Italy impounds charity rescue ship under new migrant law

AFP - [email protected] • 24 Feb, 2023 Updated Fri 24 Feb 2023 16:12 CEST
Italy impounds charity rescue ship under new migrant law
The Geo Barents, run by Doctors Without Borders, was the first charity ship impounded under Italy's new migrant rescue decree. Photo by Gianluca CHININEA / AFP

Italy detained a migrant rescue ship run by Doctors Without Borders (MSF) on Thursday for allegedly breaking new government rules on life-saving missions in the Mediterranean.


The Geo Barents ship has been impounded for 20 days and will be fined between 2,000 euros ($2,100) and 10,000 euros ($10,590), MSF spokesman Maurizio Debanne said.

The seizure took place on Thursday, while Geo Barents was docked in Augusta, Sicily, and came just hours after parliament converted the new government's controversial decree on migrant rescues into law.

READ ALSO: Italian court rules government’s anti-migrant decree unlawful

Prime Minister Giorgia Meloni, the leader of the far-right Brothers of Italy party, took office at the helm of a coalition government in October after promising to curb the number of migrants landing in Italy.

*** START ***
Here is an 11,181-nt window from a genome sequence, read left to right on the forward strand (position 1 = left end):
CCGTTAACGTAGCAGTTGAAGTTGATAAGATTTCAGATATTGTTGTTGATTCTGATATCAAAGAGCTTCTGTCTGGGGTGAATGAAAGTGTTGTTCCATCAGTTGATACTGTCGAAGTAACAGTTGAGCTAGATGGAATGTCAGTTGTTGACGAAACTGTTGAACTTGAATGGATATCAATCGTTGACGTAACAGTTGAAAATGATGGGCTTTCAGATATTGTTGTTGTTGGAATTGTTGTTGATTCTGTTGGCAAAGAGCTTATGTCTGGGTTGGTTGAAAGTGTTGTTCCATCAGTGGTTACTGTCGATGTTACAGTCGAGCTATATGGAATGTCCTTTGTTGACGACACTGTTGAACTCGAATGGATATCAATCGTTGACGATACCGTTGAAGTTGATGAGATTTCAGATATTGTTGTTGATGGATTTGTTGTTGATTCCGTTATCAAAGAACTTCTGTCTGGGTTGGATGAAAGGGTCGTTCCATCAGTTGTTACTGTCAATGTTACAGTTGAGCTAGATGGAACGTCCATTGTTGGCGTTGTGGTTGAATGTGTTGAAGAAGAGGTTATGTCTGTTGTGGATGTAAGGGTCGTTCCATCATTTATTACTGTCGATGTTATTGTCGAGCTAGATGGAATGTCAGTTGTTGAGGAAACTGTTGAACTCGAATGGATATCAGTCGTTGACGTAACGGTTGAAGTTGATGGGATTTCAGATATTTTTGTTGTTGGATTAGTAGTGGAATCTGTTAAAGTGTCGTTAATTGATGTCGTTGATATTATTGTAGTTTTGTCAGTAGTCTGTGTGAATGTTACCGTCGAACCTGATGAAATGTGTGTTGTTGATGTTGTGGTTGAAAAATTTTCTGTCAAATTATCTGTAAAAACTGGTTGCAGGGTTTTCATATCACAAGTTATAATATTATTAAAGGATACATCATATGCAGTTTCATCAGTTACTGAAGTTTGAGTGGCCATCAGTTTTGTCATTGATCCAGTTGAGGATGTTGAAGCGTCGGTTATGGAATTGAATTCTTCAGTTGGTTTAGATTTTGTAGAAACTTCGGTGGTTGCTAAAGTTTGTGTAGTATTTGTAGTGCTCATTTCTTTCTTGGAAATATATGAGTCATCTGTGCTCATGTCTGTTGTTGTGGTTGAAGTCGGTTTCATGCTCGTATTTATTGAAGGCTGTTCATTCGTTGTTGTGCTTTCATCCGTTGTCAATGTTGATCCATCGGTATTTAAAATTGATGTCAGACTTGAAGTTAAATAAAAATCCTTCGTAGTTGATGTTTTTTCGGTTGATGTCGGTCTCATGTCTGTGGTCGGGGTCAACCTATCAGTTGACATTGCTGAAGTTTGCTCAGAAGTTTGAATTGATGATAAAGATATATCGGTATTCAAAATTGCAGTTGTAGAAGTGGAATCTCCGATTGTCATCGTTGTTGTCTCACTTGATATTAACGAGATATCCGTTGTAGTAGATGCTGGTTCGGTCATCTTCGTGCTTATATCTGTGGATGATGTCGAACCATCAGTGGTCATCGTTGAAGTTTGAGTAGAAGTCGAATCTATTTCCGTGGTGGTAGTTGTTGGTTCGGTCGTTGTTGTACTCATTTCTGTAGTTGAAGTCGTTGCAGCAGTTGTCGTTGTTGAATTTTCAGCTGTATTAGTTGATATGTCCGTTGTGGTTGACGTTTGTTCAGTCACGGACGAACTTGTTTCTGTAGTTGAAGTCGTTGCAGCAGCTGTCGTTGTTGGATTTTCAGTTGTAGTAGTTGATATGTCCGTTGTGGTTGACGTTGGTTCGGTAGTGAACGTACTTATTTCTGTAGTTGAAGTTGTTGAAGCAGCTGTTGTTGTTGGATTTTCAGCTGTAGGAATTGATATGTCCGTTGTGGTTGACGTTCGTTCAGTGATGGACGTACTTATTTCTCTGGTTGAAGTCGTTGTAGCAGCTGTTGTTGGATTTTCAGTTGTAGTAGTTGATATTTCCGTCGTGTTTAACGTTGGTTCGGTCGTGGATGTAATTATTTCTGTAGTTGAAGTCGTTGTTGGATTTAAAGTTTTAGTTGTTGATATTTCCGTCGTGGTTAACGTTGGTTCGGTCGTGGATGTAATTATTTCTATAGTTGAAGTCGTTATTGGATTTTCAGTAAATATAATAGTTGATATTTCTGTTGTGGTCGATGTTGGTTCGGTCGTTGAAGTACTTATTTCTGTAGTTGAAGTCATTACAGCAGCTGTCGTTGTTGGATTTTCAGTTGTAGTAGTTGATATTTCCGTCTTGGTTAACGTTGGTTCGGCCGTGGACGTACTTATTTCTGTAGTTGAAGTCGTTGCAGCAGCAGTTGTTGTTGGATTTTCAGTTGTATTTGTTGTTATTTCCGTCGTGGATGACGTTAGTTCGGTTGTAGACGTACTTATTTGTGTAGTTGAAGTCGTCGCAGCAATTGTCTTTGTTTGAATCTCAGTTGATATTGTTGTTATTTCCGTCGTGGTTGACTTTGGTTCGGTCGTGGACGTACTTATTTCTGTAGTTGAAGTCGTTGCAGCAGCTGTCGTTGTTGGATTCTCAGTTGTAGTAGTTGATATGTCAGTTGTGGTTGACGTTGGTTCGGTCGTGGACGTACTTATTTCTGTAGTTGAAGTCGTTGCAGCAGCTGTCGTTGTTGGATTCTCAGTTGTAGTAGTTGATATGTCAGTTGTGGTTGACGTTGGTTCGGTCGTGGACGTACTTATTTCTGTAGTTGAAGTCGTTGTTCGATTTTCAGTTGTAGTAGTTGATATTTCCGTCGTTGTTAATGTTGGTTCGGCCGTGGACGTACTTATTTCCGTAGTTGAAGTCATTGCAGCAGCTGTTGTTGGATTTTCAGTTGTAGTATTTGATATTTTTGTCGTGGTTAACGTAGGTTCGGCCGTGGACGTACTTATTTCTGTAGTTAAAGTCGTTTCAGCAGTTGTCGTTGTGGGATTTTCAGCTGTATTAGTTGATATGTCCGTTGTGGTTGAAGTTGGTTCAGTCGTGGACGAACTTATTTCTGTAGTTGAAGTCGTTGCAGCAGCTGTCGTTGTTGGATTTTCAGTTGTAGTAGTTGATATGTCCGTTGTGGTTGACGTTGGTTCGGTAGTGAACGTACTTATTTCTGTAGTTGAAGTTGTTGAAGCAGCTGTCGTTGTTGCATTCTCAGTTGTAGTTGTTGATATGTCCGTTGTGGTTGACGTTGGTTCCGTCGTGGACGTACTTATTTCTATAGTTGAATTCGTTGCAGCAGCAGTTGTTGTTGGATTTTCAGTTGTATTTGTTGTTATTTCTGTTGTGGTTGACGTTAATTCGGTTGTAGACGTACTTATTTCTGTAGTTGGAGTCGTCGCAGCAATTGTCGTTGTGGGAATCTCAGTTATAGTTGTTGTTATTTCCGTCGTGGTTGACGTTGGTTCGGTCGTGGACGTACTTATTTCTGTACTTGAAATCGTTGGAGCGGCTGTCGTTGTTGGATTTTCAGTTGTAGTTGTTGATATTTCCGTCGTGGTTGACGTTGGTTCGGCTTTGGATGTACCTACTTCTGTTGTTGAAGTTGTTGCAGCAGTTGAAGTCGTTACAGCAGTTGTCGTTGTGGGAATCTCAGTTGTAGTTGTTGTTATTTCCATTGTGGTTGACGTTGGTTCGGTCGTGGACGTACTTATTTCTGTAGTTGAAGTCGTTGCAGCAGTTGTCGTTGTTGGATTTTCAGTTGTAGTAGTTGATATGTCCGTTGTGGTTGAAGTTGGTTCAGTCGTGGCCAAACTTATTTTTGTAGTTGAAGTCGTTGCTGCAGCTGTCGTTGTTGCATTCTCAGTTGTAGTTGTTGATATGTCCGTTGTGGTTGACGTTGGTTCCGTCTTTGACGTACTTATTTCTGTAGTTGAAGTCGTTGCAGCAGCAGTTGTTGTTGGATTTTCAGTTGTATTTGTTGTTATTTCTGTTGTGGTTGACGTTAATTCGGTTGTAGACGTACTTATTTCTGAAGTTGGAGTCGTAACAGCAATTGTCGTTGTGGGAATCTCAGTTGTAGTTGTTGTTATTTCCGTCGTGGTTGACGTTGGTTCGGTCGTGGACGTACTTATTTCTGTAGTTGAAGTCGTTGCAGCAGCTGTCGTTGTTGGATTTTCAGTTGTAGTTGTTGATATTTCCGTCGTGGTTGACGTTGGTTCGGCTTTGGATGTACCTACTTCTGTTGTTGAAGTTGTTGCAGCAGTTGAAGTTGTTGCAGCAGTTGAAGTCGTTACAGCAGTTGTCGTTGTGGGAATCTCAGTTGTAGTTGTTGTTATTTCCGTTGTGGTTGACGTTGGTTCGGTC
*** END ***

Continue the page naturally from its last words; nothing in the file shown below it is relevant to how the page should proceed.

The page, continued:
The new law obliges charity ships to only perform one rescue at a time, which critics say increases the risk of deaths in the Central Mediterranean – the most perilous crossing in the world.

"It's unacceptable to be punished for saving lives," MSF said on Twitter, while Debanne said the charity was considering a possible legal challenge.

The seizure and fine follow a complaint by the port authority in Ancona that the Geo Barents "did not provide all the information requested during the last mission", Debanne said.

The ship brought 48 rescued migrants to safety in Ancona, in the central region of Marche, last week.

Marche has been governed by Meloni's party since September.

READ ALSO: ‘More will drown’: Italy accused of breaking international law on migrant rescues

Italy's geographical position makes it a prime destination for asylum seekers crossing from North Africa to Europe, and Rome has long complained about the number of arrivals.

Over 14,000 migrants have landed in Italy since the start of the year, according to the interior ministry, up from just over 5,300 in the same period last year and 4,300 in 2021.

Charities only rescue a small percentage of those brought ashore, with most saved by coastguard or navy vessels.

But the government accuses charity ships of acting as a pull factor and encouraging people traffickers.


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